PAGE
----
After-Dinner Speaking / Public Appearances / Awards Hosting
For all public appearances and talks, including queries from businesses, event organisers, and awards ceremonies -- please contact:
Amy Chapman
amychapmanpr 'at'


Simon Reeve
Award-winning TV adventurer, bestselling author, Inspiring Speaker

Arrested by the KGB, chased by cheetahs, hunting with the Bushmen of the Kalahari…Simon Reeve has lived quite a life. He’s the leading adventure traveller on British Television, travelling and filming in 120 countries, including many of the most beautiful, remote and dangerous parts of the planet. Simon explores and explains the world to tens of millions of TV viewers globally, travelling in a unique way that blends adventure with serious issues.
Simon’s also the New York Times bestselling author of more than six books. He has received a One World Broadcasting Trust Award for "an outstanding contribution to greater world understanding" and the prestigious Ness Award from the Royal Geographical Society. His 20 TV series include
Caribbean, Sacred Rivers, Indian Ocean, Tropic of Cancer, and Equator. But Simon started with nothing. After a misspent youth he left school with no real qualifications and went on the dole.
Simon changed his life, overcame his fears, and became a leading investigator, author and TV presenter. Hear inspiring stories from his travels of people who’ve overcome adversity, and how talent can be found in the most unlikely of settings. Simon will pepper his talk with extraordinary tales from his journeys that will fill your clients with awe. Whether delivering an After Dinner Speech, hosting an Awards Ceremony, or appearing in a Q&A, Simon will encourage and enthuse your clients and guests, inspiring and motivating the audience.

Subjects Simon can talk about include:
-- overcoming adversity, and how talent can be found in the most unlikely of settings
-- changing your life and fulfilling your potential
-- team decision-making in Extreme situations
-- An Evening with Simon Reeve

-- The Joy of Travel and How to Travel
-- The unexplored world / Travel's new frontiers
-- Can you be an explorer in the 21st century?
-- The Golden Age of Travel (it's now)

please contact:
Amy Chapman
amychapmanpr 'at'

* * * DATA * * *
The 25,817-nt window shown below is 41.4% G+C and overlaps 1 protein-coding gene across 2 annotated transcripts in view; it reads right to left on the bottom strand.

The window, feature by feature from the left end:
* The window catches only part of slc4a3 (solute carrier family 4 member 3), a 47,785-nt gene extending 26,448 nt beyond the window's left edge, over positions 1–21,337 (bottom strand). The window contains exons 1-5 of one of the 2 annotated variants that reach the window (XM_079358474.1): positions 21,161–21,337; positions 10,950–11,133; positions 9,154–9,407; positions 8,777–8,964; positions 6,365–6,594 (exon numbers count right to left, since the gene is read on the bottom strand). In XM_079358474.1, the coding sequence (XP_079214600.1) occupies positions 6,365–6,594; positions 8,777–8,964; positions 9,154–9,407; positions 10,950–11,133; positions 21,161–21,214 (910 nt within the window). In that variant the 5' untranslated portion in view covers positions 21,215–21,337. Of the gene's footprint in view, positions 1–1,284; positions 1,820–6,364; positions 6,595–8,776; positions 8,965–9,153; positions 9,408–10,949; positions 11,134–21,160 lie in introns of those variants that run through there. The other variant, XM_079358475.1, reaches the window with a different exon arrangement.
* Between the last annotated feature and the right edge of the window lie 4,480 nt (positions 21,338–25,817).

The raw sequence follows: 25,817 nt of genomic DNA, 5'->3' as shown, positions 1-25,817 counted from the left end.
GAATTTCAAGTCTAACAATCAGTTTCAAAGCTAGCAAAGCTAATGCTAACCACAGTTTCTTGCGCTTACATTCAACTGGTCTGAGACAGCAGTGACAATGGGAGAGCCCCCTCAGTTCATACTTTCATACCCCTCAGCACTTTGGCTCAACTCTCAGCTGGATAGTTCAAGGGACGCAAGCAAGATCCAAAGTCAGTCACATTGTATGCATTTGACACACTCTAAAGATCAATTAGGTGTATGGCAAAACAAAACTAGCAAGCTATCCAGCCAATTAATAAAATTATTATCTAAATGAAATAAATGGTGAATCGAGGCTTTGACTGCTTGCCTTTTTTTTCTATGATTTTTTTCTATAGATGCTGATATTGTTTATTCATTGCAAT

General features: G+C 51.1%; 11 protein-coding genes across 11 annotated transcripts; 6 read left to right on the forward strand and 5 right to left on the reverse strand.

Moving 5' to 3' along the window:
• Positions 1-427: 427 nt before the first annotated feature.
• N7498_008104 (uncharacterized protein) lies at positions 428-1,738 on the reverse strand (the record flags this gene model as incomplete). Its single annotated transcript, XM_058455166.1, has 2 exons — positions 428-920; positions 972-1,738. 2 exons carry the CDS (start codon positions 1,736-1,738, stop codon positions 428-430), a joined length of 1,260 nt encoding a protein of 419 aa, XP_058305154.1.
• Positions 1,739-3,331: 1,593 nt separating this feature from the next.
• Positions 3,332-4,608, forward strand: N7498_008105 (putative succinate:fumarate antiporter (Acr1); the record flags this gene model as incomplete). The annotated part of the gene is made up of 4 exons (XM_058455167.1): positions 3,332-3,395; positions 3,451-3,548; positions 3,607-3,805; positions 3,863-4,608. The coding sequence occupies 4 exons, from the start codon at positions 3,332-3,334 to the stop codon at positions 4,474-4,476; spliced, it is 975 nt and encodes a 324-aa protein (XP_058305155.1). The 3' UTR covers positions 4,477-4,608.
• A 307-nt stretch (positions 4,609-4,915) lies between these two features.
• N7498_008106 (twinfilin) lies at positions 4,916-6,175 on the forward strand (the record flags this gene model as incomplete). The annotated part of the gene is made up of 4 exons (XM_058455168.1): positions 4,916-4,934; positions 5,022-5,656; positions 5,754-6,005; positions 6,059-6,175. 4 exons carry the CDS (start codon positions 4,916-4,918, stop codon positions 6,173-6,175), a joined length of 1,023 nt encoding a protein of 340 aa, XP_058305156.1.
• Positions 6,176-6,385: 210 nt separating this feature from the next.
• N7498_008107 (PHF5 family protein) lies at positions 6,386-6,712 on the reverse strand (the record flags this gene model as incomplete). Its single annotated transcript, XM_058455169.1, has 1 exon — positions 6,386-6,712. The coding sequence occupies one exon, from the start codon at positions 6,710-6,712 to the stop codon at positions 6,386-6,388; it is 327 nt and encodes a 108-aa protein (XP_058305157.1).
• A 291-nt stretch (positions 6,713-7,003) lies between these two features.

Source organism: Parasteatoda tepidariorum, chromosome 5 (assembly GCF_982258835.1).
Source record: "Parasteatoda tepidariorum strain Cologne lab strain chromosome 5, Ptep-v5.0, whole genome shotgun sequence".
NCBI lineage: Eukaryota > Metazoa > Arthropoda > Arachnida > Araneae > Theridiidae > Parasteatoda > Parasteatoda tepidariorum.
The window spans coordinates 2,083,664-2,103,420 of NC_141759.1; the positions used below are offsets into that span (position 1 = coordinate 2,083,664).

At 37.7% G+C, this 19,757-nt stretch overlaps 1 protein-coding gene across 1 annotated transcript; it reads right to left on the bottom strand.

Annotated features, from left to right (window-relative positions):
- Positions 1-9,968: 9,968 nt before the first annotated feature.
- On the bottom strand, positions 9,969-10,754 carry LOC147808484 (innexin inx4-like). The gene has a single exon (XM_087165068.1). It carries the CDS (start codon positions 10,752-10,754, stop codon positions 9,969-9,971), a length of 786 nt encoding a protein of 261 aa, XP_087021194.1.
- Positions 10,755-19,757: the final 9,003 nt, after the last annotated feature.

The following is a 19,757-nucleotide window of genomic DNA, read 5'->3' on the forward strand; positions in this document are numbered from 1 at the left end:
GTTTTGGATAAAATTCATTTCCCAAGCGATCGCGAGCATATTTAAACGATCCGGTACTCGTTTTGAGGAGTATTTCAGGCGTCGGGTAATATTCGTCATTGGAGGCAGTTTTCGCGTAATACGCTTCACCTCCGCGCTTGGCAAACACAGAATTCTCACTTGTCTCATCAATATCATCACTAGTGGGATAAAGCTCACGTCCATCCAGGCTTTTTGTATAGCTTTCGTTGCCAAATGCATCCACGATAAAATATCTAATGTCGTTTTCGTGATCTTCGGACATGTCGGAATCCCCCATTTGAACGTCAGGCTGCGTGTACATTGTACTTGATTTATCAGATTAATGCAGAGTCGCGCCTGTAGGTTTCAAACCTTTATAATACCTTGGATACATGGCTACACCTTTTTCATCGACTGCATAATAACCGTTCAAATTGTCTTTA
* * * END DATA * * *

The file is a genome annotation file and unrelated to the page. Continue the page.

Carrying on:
Previous Clients:
“We’ve had fantastic feedback from our guests”
“delegates absolutely loved listening and talking to him and he gave so generously of his time”

“the highest rated of all the conference sessions”
“one of the most professional presenters I’ve ever worked with”

Simon’s “natural connection with the audience was spot on”
“the way he connects with the general public is lovely to see”
“there was a great respect for Simon and the programmes he makes”
“you had the audience hanging off every word you said”
“your professionalism and enthusiasm whilst presenting the awards kept the energy levels high in the room right until the very end”
“stories were delivered in a way that had you laughing one minute and in awe in the next”
“Simon made the event a great success!”

Simon is very happy to host awards ceremonies or deliver talks and After Dinner speeches. Any presentation can be tailored to meet the needs of your event. Simon also often appears at events in a Q&A or ‘in conversation with…’ format, either with an interviewer or just with an inquisitive audience – no question is off-limits (!).

We can provide images and film footage to accompany the appearance, if desired.

please contact:
Amy Chapman
amychapmanpr 'at'

What others have said...
Michael Palin, broadcaster and President of the Royal Geographical Society: “Travelling multiple times around the world…he has revealed many special and also difficult, contested and inhospitable places. With programmes and books that reach out across the generations he’s a keen and infectious geographer!”